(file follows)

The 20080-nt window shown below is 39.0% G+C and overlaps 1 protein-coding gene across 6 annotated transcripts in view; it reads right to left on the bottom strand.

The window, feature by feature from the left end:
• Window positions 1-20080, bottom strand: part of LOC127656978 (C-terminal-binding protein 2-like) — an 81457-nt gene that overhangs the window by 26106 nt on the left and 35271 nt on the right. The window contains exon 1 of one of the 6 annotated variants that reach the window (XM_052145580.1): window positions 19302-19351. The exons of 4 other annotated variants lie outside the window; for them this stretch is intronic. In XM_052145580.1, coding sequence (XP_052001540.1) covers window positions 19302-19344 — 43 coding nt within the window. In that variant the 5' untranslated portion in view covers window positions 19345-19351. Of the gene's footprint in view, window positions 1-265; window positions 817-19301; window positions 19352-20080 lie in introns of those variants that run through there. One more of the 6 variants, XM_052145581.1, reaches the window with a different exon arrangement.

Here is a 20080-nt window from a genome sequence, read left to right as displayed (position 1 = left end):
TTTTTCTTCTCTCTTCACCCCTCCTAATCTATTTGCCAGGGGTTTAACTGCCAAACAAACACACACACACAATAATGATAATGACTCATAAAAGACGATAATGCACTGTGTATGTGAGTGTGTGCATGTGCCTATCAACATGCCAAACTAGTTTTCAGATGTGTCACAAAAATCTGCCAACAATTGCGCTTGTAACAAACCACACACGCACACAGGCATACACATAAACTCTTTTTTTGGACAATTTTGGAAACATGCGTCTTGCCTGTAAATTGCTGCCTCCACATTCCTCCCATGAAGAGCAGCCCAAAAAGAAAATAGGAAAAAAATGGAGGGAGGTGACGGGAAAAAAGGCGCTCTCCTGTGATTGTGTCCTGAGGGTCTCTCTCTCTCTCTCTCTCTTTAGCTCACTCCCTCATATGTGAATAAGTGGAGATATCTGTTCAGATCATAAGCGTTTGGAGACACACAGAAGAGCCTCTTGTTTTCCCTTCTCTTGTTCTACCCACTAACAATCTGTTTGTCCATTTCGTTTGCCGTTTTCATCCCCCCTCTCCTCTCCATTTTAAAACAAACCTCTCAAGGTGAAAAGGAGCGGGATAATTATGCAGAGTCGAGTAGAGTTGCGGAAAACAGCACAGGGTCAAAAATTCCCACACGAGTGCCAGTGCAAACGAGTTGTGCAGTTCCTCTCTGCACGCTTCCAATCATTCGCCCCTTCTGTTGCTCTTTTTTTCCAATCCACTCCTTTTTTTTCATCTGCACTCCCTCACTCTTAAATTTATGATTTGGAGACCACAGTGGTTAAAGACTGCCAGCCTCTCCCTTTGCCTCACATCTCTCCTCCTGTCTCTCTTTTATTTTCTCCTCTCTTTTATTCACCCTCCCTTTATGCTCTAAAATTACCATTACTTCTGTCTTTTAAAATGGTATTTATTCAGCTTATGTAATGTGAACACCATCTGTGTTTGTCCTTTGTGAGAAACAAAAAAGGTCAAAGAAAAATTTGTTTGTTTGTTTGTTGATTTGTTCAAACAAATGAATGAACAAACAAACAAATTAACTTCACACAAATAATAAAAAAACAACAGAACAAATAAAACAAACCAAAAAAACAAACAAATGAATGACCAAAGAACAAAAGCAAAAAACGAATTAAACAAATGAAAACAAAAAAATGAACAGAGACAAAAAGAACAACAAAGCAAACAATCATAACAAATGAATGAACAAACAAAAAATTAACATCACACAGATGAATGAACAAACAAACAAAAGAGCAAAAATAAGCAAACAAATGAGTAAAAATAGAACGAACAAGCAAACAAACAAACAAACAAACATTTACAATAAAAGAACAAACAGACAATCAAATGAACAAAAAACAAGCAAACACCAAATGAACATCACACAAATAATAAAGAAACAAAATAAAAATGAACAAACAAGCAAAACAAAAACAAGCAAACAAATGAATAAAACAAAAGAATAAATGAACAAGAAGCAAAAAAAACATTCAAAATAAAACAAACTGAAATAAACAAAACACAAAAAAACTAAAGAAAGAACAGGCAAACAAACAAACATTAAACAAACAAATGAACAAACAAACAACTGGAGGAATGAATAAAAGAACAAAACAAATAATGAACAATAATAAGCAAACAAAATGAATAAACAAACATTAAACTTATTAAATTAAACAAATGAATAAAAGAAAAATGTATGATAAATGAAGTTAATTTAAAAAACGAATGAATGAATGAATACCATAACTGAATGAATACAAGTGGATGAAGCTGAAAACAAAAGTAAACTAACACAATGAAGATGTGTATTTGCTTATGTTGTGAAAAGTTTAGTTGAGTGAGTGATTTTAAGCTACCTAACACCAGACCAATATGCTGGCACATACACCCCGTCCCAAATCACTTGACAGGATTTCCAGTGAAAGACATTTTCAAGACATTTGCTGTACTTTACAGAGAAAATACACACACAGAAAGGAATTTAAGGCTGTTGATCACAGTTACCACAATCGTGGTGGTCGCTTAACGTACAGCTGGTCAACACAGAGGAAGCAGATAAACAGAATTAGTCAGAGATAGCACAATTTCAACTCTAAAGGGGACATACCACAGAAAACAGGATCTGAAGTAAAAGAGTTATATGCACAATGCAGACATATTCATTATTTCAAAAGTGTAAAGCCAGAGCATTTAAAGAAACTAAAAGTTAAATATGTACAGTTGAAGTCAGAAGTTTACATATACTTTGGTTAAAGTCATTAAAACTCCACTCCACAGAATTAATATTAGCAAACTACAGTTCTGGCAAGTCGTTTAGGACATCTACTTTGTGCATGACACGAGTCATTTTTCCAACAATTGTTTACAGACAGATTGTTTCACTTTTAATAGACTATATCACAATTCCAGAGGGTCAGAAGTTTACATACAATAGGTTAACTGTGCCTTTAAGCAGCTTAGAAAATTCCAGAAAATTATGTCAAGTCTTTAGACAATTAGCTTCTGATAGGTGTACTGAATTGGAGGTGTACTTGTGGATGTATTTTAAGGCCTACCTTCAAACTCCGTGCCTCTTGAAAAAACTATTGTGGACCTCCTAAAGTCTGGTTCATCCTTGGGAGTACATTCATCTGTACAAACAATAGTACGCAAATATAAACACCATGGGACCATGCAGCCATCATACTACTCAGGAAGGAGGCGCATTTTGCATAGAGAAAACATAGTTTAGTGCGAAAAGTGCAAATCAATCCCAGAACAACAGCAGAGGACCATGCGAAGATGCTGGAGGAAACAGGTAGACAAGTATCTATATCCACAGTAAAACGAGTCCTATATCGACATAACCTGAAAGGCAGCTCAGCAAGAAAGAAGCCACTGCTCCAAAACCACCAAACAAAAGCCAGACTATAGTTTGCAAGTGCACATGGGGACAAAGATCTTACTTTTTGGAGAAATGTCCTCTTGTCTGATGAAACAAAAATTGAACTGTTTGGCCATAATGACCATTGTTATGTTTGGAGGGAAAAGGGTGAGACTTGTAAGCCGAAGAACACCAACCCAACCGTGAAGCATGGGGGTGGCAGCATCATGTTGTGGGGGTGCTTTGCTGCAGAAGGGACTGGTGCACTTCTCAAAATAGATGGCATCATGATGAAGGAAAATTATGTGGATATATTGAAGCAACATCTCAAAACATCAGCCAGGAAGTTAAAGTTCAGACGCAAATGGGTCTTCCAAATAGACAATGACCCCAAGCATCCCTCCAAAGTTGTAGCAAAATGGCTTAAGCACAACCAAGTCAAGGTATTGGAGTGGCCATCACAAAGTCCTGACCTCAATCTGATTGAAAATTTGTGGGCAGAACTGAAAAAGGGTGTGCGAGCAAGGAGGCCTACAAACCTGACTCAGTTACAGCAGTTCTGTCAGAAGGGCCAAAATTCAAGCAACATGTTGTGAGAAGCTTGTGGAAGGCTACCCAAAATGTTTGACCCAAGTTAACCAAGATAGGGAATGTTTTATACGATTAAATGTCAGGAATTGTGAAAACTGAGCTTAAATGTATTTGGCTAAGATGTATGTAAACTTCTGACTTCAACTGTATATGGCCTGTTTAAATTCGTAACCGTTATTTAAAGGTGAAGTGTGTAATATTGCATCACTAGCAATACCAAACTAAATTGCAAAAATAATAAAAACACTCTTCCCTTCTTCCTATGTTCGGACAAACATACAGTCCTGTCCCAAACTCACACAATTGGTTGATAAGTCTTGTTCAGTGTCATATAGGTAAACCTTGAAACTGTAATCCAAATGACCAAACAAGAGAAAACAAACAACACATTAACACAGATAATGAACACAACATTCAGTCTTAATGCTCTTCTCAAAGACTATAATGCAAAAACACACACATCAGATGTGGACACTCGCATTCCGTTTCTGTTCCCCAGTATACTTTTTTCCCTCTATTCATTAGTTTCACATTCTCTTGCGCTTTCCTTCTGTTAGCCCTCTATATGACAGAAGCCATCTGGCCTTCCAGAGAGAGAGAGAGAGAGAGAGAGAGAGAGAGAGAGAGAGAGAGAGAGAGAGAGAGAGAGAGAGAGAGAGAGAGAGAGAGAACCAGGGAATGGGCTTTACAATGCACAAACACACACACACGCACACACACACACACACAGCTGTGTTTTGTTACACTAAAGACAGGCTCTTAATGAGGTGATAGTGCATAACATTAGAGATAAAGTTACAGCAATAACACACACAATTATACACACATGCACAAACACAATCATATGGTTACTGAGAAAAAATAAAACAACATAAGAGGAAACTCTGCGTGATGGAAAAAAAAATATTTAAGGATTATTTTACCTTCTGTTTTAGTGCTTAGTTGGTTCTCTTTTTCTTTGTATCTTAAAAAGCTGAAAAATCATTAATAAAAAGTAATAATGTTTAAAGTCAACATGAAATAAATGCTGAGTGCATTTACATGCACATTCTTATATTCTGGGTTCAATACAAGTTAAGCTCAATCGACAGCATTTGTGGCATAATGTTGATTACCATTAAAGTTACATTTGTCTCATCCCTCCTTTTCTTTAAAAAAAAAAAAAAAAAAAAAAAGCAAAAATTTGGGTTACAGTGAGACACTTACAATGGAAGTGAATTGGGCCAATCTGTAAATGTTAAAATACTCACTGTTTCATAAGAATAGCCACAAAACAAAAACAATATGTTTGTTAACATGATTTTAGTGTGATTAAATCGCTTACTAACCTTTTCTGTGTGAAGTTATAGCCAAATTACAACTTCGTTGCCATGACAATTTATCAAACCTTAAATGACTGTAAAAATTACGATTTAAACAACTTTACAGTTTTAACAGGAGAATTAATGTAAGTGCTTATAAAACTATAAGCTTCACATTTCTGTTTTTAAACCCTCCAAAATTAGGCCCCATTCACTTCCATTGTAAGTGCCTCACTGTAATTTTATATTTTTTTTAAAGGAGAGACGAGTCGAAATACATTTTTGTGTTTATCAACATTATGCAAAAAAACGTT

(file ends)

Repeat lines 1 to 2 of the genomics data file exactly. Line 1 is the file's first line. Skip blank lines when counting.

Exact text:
The 20080-nt window shown below is 39.0% G+C and overlaps 1 protein-coding gene across 6 annotated transcripts in view; it reads right to left on the bottom strand.

The window, feature by feature from the left end: